It starts with ensuring your employees know how to report an ethics concern and that they understand they can do so anonymously. This is more nuanced than it seems. In most mature organizations, encouragement to report and the options for reporting pop up in the usual places including the company intranet homepage, the annual code of conduct training, new employee onboarding presentations as well as ad hoc all-company emails from the ethics and compliance team sprinkled throughout a given year.
How these communications are worded and presented, however, can increase their impact. While thoughtful communications often (understandably) list multiple channels for reporting including supervisors, HR representatives and senior leaders as well as the hotline, the most effective messaging should highlight the hotline, its anonymous option and also note that to best ensure prompt action, anonymous reporters should include as much detail as possible. This can be done with creative graphics in training modules, the use of examples in live training as well as including reporting and hotline references in communications from business leaders who are NOT part of the Compliance/HR/or Legal functions.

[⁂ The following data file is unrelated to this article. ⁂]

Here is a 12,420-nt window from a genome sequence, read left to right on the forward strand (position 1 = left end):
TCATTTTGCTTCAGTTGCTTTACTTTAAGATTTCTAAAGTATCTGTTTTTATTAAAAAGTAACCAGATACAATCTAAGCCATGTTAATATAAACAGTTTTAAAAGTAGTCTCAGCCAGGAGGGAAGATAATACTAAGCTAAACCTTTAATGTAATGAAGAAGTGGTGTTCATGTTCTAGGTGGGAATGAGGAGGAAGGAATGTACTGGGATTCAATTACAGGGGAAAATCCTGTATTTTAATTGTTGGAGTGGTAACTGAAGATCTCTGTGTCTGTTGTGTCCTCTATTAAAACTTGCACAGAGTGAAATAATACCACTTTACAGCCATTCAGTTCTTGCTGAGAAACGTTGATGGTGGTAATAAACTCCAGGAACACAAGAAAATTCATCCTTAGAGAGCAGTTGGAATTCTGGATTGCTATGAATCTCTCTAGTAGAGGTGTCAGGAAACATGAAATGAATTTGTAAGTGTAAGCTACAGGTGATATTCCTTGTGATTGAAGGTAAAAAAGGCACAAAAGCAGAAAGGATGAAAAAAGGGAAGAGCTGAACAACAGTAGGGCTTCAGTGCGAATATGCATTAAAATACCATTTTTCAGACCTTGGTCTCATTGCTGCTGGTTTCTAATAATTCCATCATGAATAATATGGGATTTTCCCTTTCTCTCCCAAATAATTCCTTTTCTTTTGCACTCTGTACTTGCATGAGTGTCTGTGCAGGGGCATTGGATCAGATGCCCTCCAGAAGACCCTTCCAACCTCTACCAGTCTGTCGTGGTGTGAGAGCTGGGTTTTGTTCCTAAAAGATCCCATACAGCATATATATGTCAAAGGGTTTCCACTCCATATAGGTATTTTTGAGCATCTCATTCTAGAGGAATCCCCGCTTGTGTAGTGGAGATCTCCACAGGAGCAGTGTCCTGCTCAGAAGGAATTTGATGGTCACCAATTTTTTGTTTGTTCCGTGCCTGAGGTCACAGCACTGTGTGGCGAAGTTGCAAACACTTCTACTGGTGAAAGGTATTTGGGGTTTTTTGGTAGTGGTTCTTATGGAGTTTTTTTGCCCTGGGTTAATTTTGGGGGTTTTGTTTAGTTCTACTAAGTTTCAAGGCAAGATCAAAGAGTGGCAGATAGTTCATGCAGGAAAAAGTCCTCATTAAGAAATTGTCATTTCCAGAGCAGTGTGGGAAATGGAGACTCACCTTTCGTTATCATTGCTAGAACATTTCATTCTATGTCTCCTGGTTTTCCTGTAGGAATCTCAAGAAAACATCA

This can be tricky. You want to encourage direct reporting, while acknowledging that an anonymous option may be preferable and still effective for some employees and stakeholders. If your organization has a corporate communications team, consider partnering on a fresh campaign that highlights the process for reporting workplace conduct concerns.